Ruslan Gvashev

TBILISI, DFWatch–The regional court in Russia’s Krasnodar region upheld the decision made by the lower court to imprison a popular 67-year-old Circassian civic activist, while his supporters were barred from attending the trial on Monday.

The trial lasted only 27 minutes and upheld a 10 thousand rubles (USD 170) penalty against Ruslan Gvashev. Gvashev did not appear in court for health reasons.

A group of Circassians and Kabardins heading from Nalchik to Krasnodar by minibus were stopped in the morning by Russian police and barred from entering the city, citing a minor offense by the driver. Nonetheless, a handful of Gvashev supporters managed to gather in front of Krasnodar court to challenge the decision.

Ruslan Gvashev was fined for ‘extremism’ after he organized a mass prayer on May 21, a day of remembrance for Circassians and Abkhaz who perished during a period in 19th Century when Russia conquered north western Caucasus and brutally quelled fierce local resistance. Hundreds of thousands of Caucasian highlanders were either massacred or driven out of their homeland. Many of them, mostly Sunni Muslims, left the Caucasus and resettled to different parts of the Ottoman Empire.

Every year, Circassians gather in the small village Golovinka, near Sochi, for a public prayer ceremony next to a 200-year-old saddle tree they regard as sacred. Russian authorities, fearing separatist sentiments in the Caucasus, have usually grudgingly accepted this event, but this year Russian police broke up the gathering, declaring it illegal and extremist.

Gvashev has a great deal of informal authority among Circassians and other related Caucasian ethnicities, including Abkhaz, and his detention caused widespread indignation. Protest rallies were held in several cities across western Caucasus, including Sochi, Sokhumi and other places with a significant Circassian and Abkhaz population.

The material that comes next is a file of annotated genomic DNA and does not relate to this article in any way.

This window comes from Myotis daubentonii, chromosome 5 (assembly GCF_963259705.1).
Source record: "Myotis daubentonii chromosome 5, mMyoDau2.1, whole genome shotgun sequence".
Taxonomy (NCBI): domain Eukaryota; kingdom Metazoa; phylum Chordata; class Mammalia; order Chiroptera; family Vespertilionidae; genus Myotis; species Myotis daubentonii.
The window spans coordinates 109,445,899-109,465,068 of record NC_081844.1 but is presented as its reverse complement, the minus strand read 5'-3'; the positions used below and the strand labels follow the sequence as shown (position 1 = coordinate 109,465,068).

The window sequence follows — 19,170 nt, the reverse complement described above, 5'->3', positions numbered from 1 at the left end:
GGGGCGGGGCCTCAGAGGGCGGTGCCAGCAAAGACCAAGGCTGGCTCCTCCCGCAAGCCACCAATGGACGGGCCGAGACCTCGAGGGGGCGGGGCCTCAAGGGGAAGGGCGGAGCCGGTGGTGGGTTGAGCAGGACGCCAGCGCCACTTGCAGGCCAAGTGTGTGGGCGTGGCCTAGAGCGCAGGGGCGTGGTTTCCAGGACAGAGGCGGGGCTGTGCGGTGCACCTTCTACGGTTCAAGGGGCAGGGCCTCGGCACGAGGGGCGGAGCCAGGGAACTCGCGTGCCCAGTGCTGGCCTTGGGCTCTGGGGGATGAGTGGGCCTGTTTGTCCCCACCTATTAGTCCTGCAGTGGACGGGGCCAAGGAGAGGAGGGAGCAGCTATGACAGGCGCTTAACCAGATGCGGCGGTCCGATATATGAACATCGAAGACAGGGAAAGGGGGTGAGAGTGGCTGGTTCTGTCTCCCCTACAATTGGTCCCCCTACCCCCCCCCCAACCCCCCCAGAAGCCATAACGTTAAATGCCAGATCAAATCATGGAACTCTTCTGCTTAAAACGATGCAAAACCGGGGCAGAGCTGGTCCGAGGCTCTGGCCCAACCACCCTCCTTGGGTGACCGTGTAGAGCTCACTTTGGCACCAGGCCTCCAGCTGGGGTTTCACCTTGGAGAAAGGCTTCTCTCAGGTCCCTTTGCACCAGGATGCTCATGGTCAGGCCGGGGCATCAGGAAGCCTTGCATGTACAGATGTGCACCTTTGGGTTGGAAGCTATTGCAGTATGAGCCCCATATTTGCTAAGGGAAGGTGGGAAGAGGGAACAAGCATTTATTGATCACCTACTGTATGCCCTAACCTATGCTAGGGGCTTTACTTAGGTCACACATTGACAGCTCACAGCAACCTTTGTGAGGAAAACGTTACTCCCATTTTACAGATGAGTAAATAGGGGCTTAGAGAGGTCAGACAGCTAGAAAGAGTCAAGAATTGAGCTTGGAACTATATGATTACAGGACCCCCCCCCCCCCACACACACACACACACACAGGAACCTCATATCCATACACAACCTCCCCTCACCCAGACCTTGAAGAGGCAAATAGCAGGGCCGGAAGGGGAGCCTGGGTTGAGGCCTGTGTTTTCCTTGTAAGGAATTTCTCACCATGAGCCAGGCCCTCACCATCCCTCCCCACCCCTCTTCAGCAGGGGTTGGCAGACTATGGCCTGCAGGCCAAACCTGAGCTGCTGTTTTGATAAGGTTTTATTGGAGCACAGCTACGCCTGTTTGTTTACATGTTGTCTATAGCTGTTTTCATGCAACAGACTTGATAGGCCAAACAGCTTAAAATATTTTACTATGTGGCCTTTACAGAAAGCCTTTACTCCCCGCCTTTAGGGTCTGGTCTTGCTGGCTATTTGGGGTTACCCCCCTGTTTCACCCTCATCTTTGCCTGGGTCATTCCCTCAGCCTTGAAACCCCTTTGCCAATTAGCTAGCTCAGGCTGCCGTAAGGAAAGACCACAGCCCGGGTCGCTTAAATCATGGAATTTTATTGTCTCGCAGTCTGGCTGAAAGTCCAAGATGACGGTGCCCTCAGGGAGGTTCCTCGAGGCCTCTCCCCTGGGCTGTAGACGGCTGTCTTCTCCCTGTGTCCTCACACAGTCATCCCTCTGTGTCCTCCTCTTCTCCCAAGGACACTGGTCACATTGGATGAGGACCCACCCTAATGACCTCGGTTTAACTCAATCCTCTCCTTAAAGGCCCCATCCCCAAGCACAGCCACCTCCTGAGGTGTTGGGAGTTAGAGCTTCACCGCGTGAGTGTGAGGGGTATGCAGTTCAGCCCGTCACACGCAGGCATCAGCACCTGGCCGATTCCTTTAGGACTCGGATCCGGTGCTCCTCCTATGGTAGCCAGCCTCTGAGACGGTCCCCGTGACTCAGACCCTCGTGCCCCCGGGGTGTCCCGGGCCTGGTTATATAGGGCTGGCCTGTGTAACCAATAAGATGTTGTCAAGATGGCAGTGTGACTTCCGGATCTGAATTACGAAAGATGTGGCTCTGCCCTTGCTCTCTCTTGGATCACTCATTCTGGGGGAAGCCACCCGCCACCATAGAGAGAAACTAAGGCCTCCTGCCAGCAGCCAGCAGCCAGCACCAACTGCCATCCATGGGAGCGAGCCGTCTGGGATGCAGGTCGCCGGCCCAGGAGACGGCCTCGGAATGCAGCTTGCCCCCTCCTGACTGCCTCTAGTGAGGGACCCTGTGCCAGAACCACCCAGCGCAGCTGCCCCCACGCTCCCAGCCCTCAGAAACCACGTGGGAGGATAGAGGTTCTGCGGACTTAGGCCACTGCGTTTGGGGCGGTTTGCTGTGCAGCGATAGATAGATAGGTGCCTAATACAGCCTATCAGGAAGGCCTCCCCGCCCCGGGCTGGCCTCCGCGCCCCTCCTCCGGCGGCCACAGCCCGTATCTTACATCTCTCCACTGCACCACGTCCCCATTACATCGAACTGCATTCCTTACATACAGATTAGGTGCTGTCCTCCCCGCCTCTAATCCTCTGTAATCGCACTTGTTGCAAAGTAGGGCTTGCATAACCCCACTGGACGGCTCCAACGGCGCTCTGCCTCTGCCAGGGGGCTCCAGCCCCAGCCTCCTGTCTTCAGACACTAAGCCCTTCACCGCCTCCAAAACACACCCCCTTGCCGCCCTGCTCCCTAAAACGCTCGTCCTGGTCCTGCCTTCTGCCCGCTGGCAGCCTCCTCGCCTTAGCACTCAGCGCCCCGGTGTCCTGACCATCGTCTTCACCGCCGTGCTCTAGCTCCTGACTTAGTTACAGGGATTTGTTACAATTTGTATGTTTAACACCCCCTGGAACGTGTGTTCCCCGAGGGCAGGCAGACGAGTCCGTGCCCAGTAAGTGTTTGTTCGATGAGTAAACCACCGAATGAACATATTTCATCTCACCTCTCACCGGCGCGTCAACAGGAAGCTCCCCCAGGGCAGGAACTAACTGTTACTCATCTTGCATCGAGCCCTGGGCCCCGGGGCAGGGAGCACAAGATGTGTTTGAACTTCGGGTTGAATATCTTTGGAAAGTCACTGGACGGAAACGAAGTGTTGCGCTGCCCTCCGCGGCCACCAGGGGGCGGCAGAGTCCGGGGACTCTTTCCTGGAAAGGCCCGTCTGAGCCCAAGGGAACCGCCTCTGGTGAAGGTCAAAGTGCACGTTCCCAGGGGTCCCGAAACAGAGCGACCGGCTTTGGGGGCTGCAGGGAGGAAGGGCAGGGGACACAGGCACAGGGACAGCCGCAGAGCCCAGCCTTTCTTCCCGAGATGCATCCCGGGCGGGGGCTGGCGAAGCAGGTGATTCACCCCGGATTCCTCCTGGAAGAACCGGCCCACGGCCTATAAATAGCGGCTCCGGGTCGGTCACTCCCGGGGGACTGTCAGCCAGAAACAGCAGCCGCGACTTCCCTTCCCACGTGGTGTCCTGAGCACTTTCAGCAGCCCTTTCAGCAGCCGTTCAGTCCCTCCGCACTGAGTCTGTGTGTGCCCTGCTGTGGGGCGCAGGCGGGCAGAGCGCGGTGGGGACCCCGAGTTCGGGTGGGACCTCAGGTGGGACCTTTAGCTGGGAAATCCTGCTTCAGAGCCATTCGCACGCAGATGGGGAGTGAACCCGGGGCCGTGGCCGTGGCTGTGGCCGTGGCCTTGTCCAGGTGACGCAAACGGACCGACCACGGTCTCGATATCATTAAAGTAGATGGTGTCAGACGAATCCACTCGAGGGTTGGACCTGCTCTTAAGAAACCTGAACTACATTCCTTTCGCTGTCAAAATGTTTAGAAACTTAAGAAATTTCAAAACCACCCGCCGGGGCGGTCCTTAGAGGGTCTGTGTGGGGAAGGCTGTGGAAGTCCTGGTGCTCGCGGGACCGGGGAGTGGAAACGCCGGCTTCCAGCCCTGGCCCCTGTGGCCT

Circassians (native name Adyghe) live in the north Caucasus in the Russian Federation’s autonomous regions Karachaevo-Cherkessia and Kabardino-Balkaria, and Republic of Adygea. They have various sub-ethnic groups which feel themselves bound by shared history and culture. In a broader sense, the term includes also Abkhaz people since they are originally related to Circassians. Hence, during the War in Abkhazia in 1992-93 many Circassians took an active part in hostilities against Georgia. Gvashev was one of those who fought in that war. He had the rank of colonel and also played a key role in mobilizing volunteers from North Caucasus.

However, during last decade, Georgia made efforts to normalize relations with Circassians. Particularly notable is the fact that Georgia is the sole country in the world which has officially recognized Tsarist Russia’s policies in 19th century against western Caucasus’s indigenous peoples as a genocide. On May 20, 2011 the parliament of Georgia declared that the mass annihilation of Circassian during the Russian-Caucasian war and thereafter constituted a genocide as defined in the Hague Convention of 1907 and the UN Convention of 1948.